Do Mental Health, Mental Illness and Mental Wellness Mean the Same Thing?
The difference between mental health and mental illness can be confusing. Everyone has mental health, just like everyone has health. As the World Health Organization famously says, “There is no health without mental health.” In the course of a lifetime, not all people will experience a mental illness, but everyone will struggle or have a challenge with their mental health just like we all have challenges with our physical well-being from time to time. Our mental health is on a continuum (or spectrum) and changes and moves along it throughout the seasons of life.
When talking about mental health, we use some terms synonymously but they do mean different things.
Mental health: The World Health Organization states “Mental health is a state of well-being in which an individual realizes his or her own abilities, can cope with the normal stresses of life, can work productively and is able to make a contribution to his or her community.” Essentially, mental health is part of each one of us. It’s our emotions, our thoughts and feelings, our ability to solve problems and overcome difficulties, our social connections, and our understanding of the world around us.
Mental wellness: Being mentally well means that your mind is in order and functioning in your best interest. You are able to think, feel and act in ways that create a positive impact on your physical and social well-being. It’s essentially a place on that spectrum/continuum where we have good mental health.
Mental illness: The term mental illness refers collectively to all diagnosable health conditions characterized by alterations in thinking, mood, or behaviour associated with distress or impaired functioning. On that spectrum, if experiencing poor mental health for a period of time can possibly lead to mental illness. There are many different mental illnesses, and they have different symptoms that impact peoples’ lives in different ways.
So using agriculture in comparison, a combine harvesting a crop is our mental health. The combine that is getting the crop off without any major breakdowns and malfunctions and working in sync and productively with the other equipment is mental wellness. Mental health challenges and illnesses are when the combine starts to have an issue in its software and electrical system that prevents the combine to operate. It won’t start, there are engine issues, and the main functions of the combine will not work.
Here is where stigma comes in.
We often think that if someone has a mental illness, they have poor mental health. As an example, I can have a broken leg but be physically healthy. Just as it’s possible to have poor mental health but no mental illness, it’s entirely possible to have good mental health even with a diagnosis of a mental illness. Using our combine example, the combine is mentally well. It’s working productively, but from time to time, the lights don’t come on making it challenging to work at night. There is an issue with the electric system (ie – mental illness) but with some on-going maintenance, the combine runs at peak performance (ie – mental wellness).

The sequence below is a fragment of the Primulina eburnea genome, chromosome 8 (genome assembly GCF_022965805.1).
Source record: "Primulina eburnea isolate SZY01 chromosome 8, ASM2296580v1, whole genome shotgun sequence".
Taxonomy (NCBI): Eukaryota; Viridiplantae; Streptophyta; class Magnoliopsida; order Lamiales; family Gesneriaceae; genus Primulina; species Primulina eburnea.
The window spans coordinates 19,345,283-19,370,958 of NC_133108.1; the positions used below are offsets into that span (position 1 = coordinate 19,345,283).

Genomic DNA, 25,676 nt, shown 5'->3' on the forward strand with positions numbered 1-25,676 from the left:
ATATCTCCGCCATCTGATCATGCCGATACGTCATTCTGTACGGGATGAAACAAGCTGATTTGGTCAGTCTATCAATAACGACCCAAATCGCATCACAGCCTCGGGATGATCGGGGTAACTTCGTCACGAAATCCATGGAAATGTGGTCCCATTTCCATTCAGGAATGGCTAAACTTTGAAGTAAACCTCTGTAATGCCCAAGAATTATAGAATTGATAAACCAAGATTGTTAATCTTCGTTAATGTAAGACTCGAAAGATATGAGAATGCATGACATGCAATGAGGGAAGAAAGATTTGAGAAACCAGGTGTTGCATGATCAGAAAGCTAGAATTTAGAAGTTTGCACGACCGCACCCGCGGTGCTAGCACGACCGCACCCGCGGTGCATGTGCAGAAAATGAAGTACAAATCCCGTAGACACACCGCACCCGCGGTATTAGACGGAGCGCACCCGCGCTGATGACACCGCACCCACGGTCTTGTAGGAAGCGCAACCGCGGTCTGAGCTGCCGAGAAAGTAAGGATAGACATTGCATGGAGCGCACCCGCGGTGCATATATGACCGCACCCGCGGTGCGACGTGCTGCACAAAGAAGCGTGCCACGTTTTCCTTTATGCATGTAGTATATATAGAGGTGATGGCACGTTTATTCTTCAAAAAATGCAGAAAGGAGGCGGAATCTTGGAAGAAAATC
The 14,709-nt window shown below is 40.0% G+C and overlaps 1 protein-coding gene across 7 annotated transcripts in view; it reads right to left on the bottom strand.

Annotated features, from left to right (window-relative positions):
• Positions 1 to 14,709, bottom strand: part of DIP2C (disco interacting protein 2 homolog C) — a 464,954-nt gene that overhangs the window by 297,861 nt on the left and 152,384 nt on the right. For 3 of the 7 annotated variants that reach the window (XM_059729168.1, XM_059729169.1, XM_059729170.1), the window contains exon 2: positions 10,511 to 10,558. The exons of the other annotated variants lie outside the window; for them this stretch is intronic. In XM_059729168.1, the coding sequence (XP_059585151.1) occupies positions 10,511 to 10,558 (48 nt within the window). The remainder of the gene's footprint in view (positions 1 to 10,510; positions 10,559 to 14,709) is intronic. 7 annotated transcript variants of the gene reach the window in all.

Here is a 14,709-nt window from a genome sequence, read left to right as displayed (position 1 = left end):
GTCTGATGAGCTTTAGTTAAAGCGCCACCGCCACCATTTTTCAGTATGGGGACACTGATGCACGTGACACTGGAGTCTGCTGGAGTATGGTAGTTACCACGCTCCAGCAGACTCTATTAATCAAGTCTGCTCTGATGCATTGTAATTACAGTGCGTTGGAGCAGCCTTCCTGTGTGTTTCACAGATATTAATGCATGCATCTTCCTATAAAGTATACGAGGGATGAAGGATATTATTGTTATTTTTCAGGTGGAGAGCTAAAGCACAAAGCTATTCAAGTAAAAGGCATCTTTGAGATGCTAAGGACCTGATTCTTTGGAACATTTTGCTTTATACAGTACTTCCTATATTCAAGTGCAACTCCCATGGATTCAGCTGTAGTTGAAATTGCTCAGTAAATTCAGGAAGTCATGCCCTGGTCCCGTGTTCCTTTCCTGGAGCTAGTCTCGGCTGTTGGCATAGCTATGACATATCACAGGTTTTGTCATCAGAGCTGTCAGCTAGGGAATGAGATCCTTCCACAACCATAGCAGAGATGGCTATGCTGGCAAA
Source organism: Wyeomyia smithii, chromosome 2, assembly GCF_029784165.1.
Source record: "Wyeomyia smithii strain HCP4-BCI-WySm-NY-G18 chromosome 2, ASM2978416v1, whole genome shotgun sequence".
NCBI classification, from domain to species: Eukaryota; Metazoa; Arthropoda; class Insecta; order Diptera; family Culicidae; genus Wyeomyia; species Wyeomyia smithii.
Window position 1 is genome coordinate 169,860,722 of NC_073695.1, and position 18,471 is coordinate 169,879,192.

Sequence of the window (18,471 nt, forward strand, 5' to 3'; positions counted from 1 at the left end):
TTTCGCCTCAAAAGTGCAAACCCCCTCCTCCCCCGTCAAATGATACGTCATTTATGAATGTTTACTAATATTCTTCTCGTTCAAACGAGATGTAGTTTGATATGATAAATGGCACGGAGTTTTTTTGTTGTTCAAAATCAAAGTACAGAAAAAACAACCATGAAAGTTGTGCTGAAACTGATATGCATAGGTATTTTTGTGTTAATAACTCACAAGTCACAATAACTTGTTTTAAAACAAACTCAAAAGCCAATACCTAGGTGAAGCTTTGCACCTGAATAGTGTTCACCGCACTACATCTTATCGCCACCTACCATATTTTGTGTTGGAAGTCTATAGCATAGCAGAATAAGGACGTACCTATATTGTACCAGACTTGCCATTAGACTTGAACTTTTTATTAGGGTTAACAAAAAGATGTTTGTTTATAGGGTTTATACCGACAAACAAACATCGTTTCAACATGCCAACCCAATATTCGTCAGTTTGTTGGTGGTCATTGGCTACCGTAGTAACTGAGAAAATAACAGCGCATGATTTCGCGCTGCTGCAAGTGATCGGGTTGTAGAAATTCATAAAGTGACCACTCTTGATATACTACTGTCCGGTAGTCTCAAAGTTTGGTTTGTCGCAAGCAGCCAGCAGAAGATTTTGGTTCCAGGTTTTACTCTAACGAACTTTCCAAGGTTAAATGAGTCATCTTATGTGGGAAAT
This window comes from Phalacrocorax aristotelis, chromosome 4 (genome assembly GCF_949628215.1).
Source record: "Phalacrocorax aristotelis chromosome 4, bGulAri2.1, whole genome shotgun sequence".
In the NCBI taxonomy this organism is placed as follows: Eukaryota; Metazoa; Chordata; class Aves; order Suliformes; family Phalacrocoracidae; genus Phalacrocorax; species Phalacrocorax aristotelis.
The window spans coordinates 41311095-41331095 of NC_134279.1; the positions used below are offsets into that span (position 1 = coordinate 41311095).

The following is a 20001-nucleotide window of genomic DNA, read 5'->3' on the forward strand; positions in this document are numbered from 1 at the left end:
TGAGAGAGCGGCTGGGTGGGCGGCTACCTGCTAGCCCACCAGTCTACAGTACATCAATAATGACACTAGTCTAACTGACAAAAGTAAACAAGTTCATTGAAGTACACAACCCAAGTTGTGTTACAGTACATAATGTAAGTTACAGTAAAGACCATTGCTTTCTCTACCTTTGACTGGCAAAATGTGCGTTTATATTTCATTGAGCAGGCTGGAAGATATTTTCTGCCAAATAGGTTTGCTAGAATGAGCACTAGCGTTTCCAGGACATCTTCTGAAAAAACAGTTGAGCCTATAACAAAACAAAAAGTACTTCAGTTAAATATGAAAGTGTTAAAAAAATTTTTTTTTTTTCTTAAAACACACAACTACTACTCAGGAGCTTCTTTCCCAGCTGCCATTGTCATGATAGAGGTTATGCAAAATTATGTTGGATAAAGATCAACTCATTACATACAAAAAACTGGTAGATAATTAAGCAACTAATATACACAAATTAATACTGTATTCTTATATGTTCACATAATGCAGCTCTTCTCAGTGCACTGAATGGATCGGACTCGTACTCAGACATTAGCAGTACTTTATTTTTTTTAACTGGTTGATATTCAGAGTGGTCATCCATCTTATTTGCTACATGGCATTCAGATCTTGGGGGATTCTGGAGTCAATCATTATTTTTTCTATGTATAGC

What Does It Mean to Be Mentally Healthy?
Don’t take your mental health for granted. Just like our physical health, we need to take action to stay healthy. Fortunately, many things that are good for our physical health are also good for our mental health.
Get More Sleep – Sleep and mental illness are linked. Studies have shown that sleep problems increase the risk of mental illness. Sleep deprivation can affect your ability to concentrate, learn and be resilient. Most adults need around eight hours of sleep each night to function and stay mentally healthy.
Make Time for Yourself – Being a farmer, we are taking care of crops, animals, our family and farm. But it’s important to do an activity you enjoy. Not only will your mental health benefit but your family and colleagues may enjoy your refreshed state.
Be Active – Exercise keeps us physically healthy and also gives you a mental boost. When we exercise, our brain releases endorphins and serotonin which help improve our mood. Regular exercise can also reduce stress, anxiety and depression.
Manage Stress – Farming can bring many highs, lows and stressful moments. Stress is part of farming, life and doesn’t cause you harm if you keep it under control. If you struggle to wind down or manage your thoughts, find relaxation techniques that work for you. Some people use yoga, exercising or journal writing to relax and de-stress.
Meet With Friends – Living in rural areas and farming by yourself or with only a few other people, can feel isolating and be lonely. Social isolation and poor relationships are risk factors for mental illness. You don’t need a big network of friends but being part of a group of people with common interests or volunteering with a community group will give a sense of belonging.
Ask for Help – Asking for help can be hard. There’s no shame in going through hard times in a very challenging and stressful farming career. Don’t wait for things to get any worse or for your stress to build before speaking out. Talk to a trusted friend and consult your doctor or a mental health professional.
With knowledge, we can slash that stigma, and become aware of where we are on that mental health spectrum. Then with the right supports and tools, help us on that spectrum to mental wellness.
If you are looking for more information on resources and support, visit Do More Ag’s list of resources.
This site is not intended to be a substitute for professional medical advice, diagnosis, or treatment. If you are in crisis, please visit your local emergency department or call 911 immediately.